Essential tips for the LSAT

LSAT
By Mauni

A common question I get asked by my students is, “What should I be doing to prepare for the LSAT?”

Now don’t get me wrong, there are many approaches one can take but in this short blog post I’ll share some tricks of the trade.

For sake of transparency, my first ever practice test (my so-called “cold turkey” exam) resulted in a 150. But by the time I had gone through the rigors of studying for the LSAT over the next 4 months, I was scoring well into the 170s.

In my experience, the road to getting a 99.9% LSAT can be distilled to the following guiding principles:

Prioritize the exam

It’s not fair, nor is it an accurate barometer of intelligence, and yet the LSAT is generally the most important factor considered in an admissions decision. While your GPA is typically the result of four years of hard work – sometimes more, the LSAT will more likely than not take up a mere three to four months of your time. So, one can’t stress enough: practice intensely, the hard work will pay off.   

Understand the nature of the LSAT

Don’t rely on your run-of-the-mill prep course! The truth is that LSAT prep. courses are seldom designed to push students testing in the 140s and 150s well into the 170s. Test prep companies make their money by taking those in the middle to an additional 3-7 points. To test at the 99% level, you will need to develop an understanding of the nature of the LSAT for yourself.

This consists of: developing strategies for particular question types and entire sections; universalizing your approach to logical reasoning; memorizing flawed methods of reasoning; experiencing problem-solving under real-life testing conditions, and more.

Create a game plan

While there isn’t a consensus on how long one should prep, there is a consensus on what you should do to prepare. You should complete every single real LSAT practice question available to you (there are currently over 90 published LSAT practice tests).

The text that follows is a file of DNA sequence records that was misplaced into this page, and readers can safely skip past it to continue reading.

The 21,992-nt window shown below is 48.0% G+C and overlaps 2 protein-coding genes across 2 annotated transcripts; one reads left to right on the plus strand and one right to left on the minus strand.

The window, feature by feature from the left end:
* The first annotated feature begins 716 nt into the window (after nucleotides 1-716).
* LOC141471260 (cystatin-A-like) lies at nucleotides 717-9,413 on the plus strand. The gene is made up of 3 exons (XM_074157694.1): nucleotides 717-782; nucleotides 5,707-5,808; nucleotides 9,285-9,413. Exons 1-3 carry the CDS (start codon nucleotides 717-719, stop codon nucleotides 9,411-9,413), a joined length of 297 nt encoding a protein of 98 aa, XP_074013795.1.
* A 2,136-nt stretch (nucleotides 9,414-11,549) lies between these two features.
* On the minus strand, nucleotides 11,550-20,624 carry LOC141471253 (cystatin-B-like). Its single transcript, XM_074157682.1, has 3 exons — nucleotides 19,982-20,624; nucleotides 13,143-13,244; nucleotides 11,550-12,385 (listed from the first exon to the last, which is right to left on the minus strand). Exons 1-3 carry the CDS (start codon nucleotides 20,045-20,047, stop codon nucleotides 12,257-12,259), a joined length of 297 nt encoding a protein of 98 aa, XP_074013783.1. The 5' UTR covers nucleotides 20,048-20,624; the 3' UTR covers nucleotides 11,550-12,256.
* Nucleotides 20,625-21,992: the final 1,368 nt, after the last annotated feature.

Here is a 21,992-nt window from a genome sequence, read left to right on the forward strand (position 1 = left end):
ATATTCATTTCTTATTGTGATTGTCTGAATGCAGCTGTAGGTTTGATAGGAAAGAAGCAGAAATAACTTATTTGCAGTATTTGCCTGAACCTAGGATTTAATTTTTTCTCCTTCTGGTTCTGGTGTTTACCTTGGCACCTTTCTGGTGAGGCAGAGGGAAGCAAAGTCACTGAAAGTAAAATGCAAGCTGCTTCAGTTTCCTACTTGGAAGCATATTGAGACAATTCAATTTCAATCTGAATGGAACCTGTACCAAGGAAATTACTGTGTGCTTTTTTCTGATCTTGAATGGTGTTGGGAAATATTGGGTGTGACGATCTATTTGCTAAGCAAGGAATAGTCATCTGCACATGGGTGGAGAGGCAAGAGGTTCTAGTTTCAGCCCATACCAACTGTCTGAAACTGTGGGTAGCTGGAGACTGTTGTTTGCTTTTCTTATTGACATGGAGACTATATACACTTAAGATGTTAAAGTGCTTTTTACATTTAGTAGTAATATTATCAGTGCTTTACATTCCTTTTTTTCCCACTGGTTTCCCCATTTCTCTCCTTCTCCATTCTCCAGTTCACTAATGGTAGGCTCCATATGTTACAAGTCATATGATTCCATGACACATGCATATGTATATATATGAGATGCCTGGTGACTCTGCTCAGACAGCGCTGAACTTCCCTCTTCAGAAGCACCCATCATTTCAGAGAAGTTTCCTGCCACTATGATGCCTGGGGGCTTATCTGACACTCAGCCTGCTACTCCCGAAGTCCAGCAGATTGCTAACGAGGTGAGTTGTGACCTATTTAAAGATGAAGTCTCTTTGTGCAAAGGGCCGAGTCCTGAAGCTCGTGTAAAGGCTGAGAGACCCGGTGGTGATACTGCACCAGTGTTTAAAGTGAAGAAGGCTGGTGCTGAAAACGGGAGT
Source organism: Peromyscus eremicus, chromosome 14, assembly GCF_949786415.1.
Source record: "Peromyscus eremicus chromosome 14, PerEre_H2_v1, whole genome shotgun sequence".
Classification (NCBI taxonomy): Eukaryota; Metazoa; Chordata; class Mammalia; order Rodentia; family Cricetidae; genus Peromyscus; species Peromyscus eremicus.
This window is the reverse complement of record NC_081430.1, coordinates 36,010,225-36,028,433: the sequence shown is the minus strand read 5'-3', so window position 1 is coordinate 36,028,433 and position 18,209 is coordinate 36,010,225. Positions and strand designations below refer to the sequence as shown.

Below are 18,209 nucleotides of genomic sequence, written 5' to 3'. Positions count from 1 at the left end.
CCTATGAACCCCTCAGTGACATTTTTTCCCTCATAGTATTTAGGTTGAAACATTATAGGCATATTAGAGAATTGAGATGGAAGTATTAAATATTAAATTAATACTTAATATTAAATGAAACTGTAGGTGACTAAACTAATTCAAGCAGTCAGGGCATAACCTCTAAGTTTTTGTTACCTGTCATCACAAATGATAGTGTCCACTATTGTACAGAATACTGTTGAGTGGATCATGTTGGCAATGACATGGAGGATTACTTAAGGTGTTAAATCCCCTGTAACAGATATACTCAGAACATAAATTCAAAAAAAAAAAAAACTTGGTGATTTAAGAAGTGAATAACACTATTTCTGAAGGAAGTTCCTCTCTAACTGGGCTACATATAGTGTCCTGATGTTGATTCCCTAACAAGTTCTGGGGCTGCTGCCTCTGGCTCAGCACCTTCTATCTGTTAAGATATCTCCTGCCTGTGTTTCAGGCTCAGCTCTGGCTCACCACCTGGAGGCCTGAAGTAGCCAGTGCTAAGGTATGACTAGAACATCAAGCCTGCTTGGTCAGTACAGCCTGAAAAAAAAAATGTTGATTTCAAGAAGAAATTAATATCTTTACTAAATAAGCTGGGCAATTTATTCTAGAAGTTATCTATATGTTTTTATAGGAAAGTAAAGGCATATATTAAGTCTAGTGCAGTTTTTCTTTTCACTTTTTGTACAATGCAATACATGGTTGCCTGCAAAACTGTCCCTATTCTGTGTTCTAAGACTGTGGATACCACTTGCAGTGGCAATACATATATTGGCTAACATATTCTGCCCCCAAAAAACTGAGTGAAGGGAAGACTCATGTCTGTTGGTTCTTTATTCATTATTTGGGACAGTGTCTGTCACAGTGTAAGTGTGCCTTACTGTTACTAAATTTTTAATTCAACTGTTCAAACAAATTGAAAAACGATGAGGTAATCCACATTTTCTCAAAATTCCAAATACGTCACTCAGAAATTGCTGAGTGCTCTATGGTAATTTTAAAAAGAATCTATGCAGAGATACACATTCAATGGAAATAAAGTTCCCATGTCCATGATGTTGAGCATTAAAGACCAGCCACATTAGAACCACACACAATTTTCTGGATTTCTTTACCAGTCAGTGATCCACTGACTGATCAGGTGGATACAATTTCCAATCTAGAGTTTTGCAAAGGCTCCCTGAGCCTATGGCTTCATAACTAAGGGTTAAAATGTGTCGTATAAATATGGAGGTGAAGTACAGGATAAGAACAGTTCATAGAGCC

With your perfect score in mind, you can begin planning how much time you will realistically need to cover all 90 published LSAT practice tests. I also advise my students to create a study schedule that they can stick to over a 3–4-month period.

Logical reasoning is the king maker

Two of the four sections scored on the LSAT are logical reasoning. Further, the reading comprehension section employs similar deductive and inferential reasoning taught on the LR sections. This means that more than half your LSAT score depends on your mastery of logical reasoning questions alone. 

Logical reasoning sections test two core skills: reasoning ability and structural awareness. Hence, you will need to understand how the different segments of an argument relate to one another (structural awareness) and whether a particular conclusion follows based on the posited information (reasoning). 

Deciphering reasoning relationships is a critical skill that can be mastered by creating an exhaustive list of “flawed methods of reasoning.” Indeed, over and over again on the LSAT you will need to be aware of the reasons why a given argument fails to follow, logically. Over and over again you will be required to determine how logical rules come together to yield inferences, and how they don’t.